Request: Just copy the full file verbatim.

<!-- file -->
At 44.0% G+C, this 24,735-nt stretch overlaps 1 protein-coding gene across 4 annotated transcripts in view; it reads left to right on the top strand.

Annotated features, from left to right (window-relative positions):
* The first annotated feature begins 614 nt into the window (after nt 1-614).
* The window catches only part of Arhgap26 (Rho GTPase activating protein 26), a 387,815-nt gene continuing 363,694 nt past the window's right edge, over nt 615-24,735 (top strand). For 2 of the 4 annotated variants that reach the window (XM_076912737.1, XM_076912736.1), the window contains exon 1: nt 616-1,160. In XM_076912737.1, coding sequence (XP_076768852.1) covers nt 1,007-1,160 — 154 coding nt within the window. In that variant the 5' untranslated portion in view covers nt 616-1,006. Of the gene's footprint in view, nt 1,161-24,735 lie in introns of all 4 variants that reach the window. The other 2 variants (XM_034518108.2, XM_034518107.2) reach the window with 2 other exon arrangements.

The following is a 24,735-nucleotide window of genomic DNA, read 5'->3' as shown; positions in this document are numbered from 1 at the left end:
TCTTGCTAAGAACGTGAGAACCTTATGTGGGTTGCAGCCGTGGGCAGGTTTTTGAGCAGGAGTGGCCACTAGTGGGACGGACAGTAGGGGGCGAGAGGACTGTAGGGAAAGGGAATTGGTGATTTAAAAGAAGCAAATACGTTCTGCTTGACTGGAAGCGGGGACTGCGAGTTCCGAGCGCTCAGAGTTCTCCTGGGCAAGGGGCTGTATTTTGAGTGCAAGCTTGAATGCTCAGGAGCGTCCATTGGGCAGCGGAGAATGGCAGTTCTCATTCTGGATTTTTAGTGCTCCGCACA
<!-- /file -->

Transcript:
At 44.0% G+C, this 24,735-nt stretch overlaps 1 protein-coding gene across 4 annotated transcripts in view; it reads left to right on the top strand.

Annotated features, from left to right (window-relative positions):
* The first annotated feature begins 614 nt into the window (after nt 1-614).
* The window catches only part of Arhgap26 (Rho GTPase activating protein 26), a 387,815-nt gene continuing 363,694 nt past the window's right edge, over nt 615-24,735 (top strand). For 2 of the 4 annotated variants that reach the window (XM_076912737.1, XM_076912736.1), the window contains exon 1: nt 616-1,160. In XM_076912737.1, coding sequence (XP_076768852.1) covers nt 1,007-1,160 — 154 coding nt within the window. In that variant the 5' untranslated portion in view covers nt 616-1,006. Of the gene's footprint in view, nt 1,161-24,735 lie in introns of all 4 variants that reach the window. The other 2 variants (XM_034518108.2, XM_034518107.2) reach the window with 2 other exon arrangements.

The following is a 24,735-nucleotide window of genomic DNA, read 5'->3' as shown; positions in this document are numbered from 1 at the left end:
TCTTGCTAAGAACGTGAGAACCTTATGTGGGTTGCAGCCGTGGGCAGGTTTTTGAGCAGGAGTGGCCACTAGTGGGACGGACAGTAGGGGGCGAGAGGACTGTAGGGAAAGGGAATTGGTGATTTAAAAGAAGCAAATACGTTCTGCTTGACTGGAAGCGGGGACTGCGAGTTCCGAGCGCTCAGAGTTCTCCTGGGCAAGGGGCTGTATTTTGAGTGCAAGCTTGAATGCTCAGGAGCGTCCATTGGGCAGCGGAGAATGGCAGTTCTCATTCTGGATTTTTAGTGCTCCGCACA